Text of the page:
A trip around Twofold Bay, a vast ex­panse of blue, edged

Country Style - - JOURNEY - by na­tive bush and the­atri­cal cliffs, is a must.

Ros­alind stopped keep­ing de­tailed records a few years ago, but she’s un­equiv­o­cal about the in­crease in the num­ber of whales swim­ming by. “When we started do­ing tours 30 years ago we’d take the boat out three days a week and ev­ery Satur­day in Oc­to­ber and Novem­ber and have about 15 peo­ple on board. Now, we do daily trips in sea­son and have about 60 peo­ple on board. The thrill of a close en­counter is still there af­ter all th­ese years,” she says. As in­con­ceiv­able as it seems now, in Eden whal­ing was a com­mer­cial ac­tiv­ity from 1828 to the 1930s. You can dis­cover the story of the whalers and Eden’s his­tory at the Killer Whale Mu­seum, which opened in 1931. Whal­ing here was a fact, but is thank­fully no more since the In­ter­na­tional Whal­ing Com­mis­sion voted on a mora­to­rium on all com­mer­cial whal­ing in 1986, which Aus­tralia abides by. A visit to the mu­seum dur­ing whale watch­ing sea­son is of­ten in­ter­rupted by the wail of a siren, sounded when­ever a whale is sighted. Ev­ery­one rushes to the view­ing ar­eas to gush and ex­claim, stand­ing trans­fixed by the an­tics of th­ese crea­tures. Hump­back and south­ern right whales are known to put on a bit of a show when they sur­face, rolling and crash­ing around in the wa­ter. It’s a spec­tac­u­lar sight. A trip around Twofold Bay, a vast ex­panse of blue, edged by na­tive bush and the­atri­cal cliffs, is a must. You’re fol­low­ing in the foot­steps of Ben­jamin Boyd, an am­bi­tious Scot­tish mer­chant banker who ar­rived in the colony of NSW in 1842. He be­came one of its largest land­hold­ers and se­lected the bay as a port for his pas­toral, ship­ping and whal­ing in­ter­ests. He planned a town, Boy­d­town, on the south­ern reaches of the bay, which he hoped would be­come Aus­tralia’s cap­i­tal city. Boyd’s bold am­bi­tions were never re­alised how­ever, and he ended up los­ing every­thing, in­clud­ing his back­ers’ money. There’s a pal­pa­ble sense of the un­re­alised dream at Boy­d­town, but the house that Boyd built, a ruin un­til it was res­cued in the 1930s, has sur­vived and is now the Sea­horse Inn. His name also lives on in the 10,500-hectare Ben Boyd Na­tional Park that sur­rounds Eden, as well as Boyd’s Tower, which was used as a look­out by gen­er­a­tions of whalers. This is a place of cer­e­mony and hunt­ing for the lo­cal Indige­nous peo­ple, who be­lieve or­cas to be the in­car­na­tion of their an­ces­tors. His­to­ri­ans sug­gest that Eden’s European hunters took their cue from the Abo­rig­i­nal whalers who would co-op­er­ate with or­cas, which took part in the whale hunt of their own vo­li­tion so they could feed on the whale’s tongue. The story goes like this: a pod of or­cas ar­rived in Eden ev­ery spring, recog­nised by whalers and towns­folk. Among them were Stranger, Humpy, Char­lie, Mon­tague and Tom. (It was Tom’s death in 1930 that prompted lo­cals to es­tab­lish the Killer Whale Mu­seum; his skele­ton is now on dis­play there.) The orca would drive a pass­ing whale into Twofold Bay to trap it there for whalers to spot. This re­la­tion­ship be­tween orca and whaler has not been heard of any­where else in the world. There’s much more to Eden, of course, es­pe­cially if you’re keen on seafood. You won’t taste bet­ter oysters (Eden’s on the South Coast Oys­ter Trail), and there’s a new shop on Im­lay Street, South­lands Fish Sup­plies, where you can buy fish that has come di­rectly off the ves­sels that un­load at Snug Cove Wharf. Stan Soroka smokes seafood, as well as meat, at Eden Smoke­house, which you’ll see on all the restau­rant menus. There’s also no end of na­ture to ab­sorb and plenty of op­por­tu­ni­ties to walk, snorkel, kayak or drive and take it all in. Once you’ve had your fill of windswept coast­lines, rugged bush­land and whal­ing his­tory, head north to ex­plore Pam­bula and Mer­im­bula. Both towns have surf and fam­ily beaches as well as beach­side cafés. You might even find your vo­cab­u­lary be­com­ing less con­stricted as you travel north, look­ing out over the rivers, la­goons, tidal flats and white sand beaches. The wa­ter is not only blue, but also turquoise, lapis, jade, cit­rine and even sap­phire.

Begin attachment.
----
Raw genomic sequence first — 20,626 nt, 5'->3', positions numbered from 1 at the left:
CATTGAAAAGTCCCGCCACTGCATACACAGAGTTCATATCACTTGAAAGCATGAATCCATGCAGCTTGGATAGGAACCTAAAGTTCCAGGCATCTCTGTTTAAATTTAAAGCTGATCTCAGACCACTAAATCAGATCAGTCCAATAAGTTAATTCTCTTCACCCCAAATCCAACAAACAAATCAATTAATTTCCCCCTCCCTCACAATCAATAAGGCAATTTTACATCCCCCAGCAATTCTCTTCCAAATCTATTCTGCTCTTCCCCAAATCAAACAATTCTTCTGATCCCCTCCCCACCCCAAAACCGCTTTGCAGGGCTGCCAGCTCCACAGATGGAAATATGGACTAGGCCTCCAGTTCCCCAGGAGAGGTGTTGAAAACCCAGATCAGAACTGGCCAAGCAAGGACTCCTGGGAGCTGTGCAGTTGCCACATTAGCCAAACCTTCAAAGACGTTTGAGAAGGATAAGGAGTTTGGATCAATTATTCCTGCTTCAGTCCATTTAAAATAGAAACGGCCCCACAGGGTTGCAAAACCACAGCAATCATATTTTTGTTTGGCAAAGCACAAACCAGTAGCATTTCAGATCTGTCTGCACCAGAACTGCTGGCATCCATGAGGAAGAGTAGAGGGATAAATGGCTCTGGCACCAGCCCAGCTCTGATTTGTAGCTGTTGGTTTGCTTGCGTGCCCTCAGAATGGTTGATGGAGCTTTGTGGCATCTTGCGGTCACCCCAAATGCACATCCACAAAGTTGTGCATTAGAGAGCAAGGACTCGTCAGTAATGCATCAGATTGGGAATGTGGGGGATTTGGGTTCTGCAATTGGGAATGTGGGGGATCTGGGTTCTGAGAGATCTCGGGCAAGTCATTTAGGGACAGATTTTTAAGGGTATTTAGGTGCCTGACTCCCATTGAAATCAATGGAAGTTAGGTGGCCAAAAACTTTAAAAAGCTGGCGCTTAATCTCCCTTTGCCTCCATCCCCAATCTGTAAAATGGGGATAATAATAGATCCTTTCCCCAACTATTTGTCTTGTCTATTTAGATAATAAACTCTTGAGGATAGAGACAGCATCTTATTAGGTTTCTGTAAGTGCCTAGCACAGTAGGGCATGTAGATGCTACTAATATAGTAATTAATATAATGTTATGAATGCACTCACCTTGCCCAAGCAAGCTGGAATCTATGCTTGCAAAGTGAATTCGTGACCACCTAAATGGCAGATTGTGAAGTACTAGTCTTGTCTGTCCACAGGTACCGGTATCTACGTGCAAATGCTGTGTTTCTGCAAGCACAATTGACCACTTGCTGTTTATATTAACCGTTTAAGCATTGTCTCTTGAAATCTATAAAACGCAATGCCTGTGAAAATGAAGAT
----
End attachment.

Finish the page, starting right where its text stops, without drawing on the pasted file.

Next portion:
CLOCK­WISE, FROM LEFT Stand­ing at 23 me­tres tall, Boyd's Tower was built by Ben­jamin Boyd and used as a look­out for whalers; David­son Whal­ing Sta­tion is Aus­tralia’s long­est op­er­at­ing shore-based whal­ing sta­tion; the beach sur­round­ing the tiny 1890s sta­tion. FAC­ING PAGE Eden's stun­ning As­lings Beach.

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